History of the Discovery and Settlement of the Valley of the Mississippi, by the Three Great European Powers, Spain, France, and Great Britain: And the Subsequent Occupation, Settlement and Extension of Civil Government by the United States Until the Year 1846, Volume 1
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American arms army arrived attack bank Bayou Bienville Britain British Canada Captain Carolina Cherokees Chickasas chief claimed coast Colonel Clark colony command commenced continued Creek Cumberland Cumberland River detachment dians dominion early east emigrants English enterprise erected expedition explored Federal fifty force Fort Duquesne Fort Pitt France French frontier garrison governor grants hundred Iberville Idem Illinois country Kaskaskia Kentucky Kentucky River king Lake land length Lord Dunmore Martin's Louisiana ment Mexico miles Mississippi Mobile Monongahela mouth Natchez Natchez chiefs negroes occupied officers Ohio Ohio River Orleans party peace Pensacola population portion possession province of Louisiana re-enforce region retired River Salle savages sent settlements Shawanese side Soto Spain Spaniards Spanish Spanish authorities supplies surrender territory thousand tion town trade treaty tribes tributaries troops United Upper Upper Louisiana vessels vicinity village Virginia Wabash warriors West Florida western westward whole
Page 384 - I appeal to any white man to say, if ever he entered Logan's cabin hungry, and he gave him not meat; if ever he came cold and naked, and he clothed him not. During the course of the last long and bloody war, Logan remained idle in his cabin, an advocate for peace. Such was my love for the Whites, that my countrymen pointed as they passed, and said, ' Logan is the friend of white men.
Page 325 - Indians within those parts of our colonies where we have thought proper to allow settlement; but that if at any time any of the said Indians should be inclined to dispose of the said lands, the same shall be purchased only for us, in our name, at some public meeting or assembly of the said Indians, to be held for that purpose by the governor or commander in chief of our colony respectively within which they shall lie...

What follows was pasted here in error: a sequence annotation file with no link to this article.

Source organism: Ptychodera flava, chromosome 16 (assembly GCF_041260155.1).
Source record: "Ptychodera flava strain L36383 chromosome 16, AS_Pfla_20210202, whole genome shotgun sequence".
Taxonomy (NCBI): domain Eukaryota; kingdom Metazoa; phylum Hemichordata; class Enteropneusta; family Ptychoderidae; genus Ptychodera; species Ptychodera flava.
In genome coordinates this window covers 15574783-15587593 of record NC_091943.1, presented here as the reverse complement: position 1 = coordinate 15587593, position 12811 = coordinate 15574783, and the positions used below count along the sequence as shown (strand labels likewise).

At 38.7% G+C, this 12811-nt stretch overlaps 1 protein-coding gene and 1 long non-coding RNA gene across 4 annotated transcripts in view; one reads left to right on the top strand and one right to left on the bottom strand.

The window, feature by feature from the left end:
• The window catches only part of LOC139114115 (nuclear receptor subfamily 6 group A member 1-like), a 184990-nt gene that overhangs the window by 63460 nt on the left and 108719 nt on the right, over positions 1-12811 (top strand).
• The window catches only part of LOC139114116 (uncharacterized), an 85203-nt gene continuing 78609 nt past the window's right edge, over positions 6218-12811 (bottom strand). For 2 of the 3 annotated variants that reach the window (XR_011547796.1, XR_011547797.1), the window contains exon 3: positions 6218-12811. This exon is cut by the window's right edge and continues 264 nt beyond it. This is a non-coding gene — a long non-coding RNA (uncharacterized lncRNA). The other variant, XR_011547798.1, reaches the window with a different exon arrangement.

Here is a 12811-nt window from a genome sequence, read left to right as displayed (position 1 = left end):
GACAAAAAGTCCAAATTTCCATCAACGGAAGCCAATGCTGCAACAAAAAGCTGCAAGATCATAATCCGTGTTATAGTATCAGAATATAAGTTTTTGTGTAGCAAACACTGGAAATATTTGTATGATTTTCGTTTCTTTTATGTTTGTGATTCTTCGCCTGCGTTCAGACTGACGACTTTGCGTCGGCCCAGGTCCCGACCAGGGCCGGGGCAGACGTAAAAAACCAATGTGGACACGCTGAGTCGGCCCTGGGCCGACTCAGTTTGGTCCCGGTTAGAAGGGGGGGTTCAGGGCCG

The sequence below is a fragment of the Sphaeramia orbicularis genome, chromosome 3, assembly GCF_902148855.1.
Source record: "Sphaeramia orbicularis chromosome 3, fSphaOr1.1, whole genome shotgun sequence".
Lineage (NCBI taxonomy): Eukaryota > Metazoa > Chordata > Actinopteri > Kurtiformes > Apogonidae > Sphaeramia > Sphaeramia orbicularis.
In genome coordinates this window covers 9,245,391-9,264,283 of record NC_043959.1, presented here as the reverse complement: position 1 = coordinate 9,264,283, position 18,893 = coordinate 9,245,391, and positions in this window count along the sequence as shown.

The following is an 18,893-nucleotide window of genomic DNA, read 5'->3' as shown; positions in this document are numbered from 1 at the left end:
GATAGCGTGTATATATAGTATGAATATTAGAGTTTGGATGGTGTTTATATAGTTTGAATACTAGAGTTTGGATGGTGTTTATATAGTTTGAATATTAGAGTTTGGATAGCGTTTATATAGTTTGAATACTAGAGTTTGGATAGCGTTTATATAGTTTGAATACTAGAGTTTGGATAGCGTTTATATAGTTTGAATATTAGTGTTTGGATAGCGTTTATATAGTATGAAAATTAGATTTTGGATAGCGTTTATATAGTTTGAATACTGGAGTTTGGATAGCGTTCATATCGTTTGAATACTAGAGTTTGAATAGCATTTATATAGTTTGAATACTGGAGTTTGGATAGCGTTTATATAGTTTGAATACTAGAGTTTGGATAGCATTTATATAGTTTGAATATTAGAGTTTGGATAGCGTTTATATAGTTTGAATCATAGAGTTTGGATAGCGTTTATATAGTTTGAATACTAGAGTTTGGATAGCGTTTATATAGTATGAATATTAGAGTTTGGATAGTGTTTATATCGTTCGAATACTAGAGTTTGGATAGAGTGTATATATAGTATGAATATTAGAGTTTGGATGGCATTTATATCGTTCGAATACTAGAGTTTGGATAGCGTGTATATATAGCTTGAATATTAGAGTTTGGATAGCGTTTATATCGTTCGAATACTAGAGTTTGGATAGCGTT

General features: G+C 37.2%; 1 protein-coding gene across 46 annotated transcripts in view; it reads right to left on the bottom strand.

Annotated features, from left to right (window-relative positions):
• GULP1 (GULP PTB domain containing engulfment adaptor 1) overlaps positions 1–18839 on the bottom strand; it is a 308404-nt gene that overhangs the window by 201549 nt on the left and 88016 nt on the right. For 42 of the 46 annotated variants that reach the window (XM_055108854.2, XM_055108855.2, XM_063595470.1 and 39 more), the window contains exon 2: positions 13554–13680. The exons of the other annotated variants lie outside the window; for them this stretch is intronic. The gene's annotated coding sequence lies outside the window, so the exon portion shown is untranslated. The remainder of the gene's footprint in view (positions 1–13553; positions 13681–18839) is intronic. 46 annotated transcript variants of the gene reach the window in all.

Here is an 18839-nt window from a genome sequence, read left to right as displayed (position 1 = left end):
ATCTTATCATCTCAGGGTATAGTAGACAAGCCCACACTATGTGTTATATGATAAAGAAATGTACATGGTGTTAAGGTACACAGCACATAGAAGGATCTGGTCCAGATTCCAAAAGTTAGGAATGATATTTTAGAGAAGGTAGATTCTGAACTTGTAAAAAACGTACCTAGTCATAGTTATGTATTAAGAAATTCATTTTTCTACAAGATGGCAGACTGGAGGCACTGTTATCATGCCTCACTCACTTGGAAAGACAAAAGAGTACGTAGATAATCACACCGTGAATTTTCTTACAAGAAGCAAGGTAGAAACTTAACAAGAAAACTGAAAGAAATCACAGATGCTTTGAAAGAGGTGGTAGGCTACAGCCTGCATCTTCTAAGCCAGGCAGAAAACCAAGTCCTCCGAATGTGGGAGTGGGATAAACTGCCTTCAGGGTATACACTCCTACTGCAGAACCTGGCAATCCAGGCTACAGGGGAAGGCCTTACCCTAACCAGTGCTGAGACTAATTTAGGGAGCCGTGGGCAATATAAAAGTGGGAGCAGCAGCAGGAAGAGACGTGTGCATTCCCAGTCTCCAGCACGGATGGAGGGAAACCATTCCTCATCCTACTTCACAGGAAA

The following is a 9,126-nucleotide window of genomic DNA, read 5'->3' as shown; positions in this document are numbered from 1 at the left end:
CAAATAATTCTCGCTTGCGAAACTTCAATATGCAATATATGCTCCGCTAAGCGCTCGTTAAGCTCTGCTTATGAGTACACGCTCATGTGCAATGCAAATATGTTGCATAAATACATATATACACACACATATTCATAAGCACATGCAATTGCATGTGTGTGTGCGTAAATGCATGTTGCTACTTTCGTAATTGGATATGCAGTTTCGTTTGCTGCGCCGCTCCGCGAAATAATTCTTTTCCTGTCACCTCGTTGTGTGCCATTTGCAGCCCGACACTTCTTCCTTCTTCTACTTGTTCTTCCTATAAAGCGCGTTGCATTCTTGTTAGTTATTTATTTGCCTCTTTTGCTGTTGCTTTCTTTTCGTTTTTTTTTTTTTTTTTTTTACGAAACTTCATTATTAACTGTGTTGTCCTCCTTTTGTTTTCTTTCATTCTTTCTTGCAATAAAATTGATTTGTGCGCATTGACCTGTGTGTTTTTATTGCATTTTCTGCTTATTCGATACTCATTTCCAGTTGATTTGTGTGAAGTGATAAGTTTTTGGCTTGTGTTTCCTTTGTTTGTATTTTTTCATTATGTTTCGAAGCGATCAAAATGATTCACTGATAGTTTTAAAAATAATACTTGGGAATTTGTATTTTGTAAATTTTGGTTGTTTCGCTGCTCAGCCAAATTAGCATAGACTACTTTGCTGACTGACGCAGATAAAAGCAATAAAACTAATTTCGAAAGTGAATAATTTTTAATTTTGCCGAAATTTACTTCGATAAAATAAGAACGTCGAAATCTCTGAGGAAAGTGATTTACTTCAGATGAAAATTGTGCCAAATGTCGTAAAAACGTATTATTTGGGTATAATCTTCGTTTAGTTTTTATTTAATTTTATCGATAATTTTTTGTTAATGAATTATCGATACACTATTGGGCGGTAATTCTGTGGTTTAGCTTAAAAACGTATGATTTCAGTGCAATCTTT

Page 144 - River Colbert; hereby protesting against all those, who may in future undertake to invade any or all of these countries, people, or lands, above described, to the prejudice of the right of his Majesty, acquired by the consent of the nations herein named. Of which, and of all that can be needed, I hereby take to witness those who hear me, and demand an act of the Notary, as required by law.
Page 429 - For if I am obliged to storm, you may depend on such treatment as is justly due to a murderer. Beware of destroying stores of any kind, or any papers or letters that are in your possession, or hurting one house in town — for, by heavens! if you do, there shall be no mercy shown you.
Page 384 - There runs not a drop of my blood in the veins of any living creature. This called on me for revenge. I have sought it : I have killed many : I have fully glutted my vengeance : for my country I rejoice at the beams of peace. But do not harbor a thought that mine is the joy of fear. Logan never felt fear. He will not turn on his heel to save his life. Who is there to mourn for Logan ? — Not one...
Page 325 - We do, with the Advice of our Privy Council, strictly enjoin and require, that no private Person do presume to make any Purchase from the said Indians of any Lands reserved to the said Indians, within those parts of our Colonies where We have thought proper to allow Settlement...
Page 163 - Atlantic coast, by a cordon of military posts from the lakes of Canada on the north, to the Gulf of Mexico on the south, as first suggested by La Salle himself, on his visit to Paris in the year 1684.
Page 432 - They have seen that the conduct of the British officers, civil and military, has, in the whole course of this war, been savage, and unprecedented among civilized nations...
Page 415 - George Rogers Clark: You are to proceed, with all convenient speed, to raise seven companies of soldiers to consist of fifty men each, officered in the usual manner, and armed most properly for the enterprize; and with this force attack the British post at Kaskasky.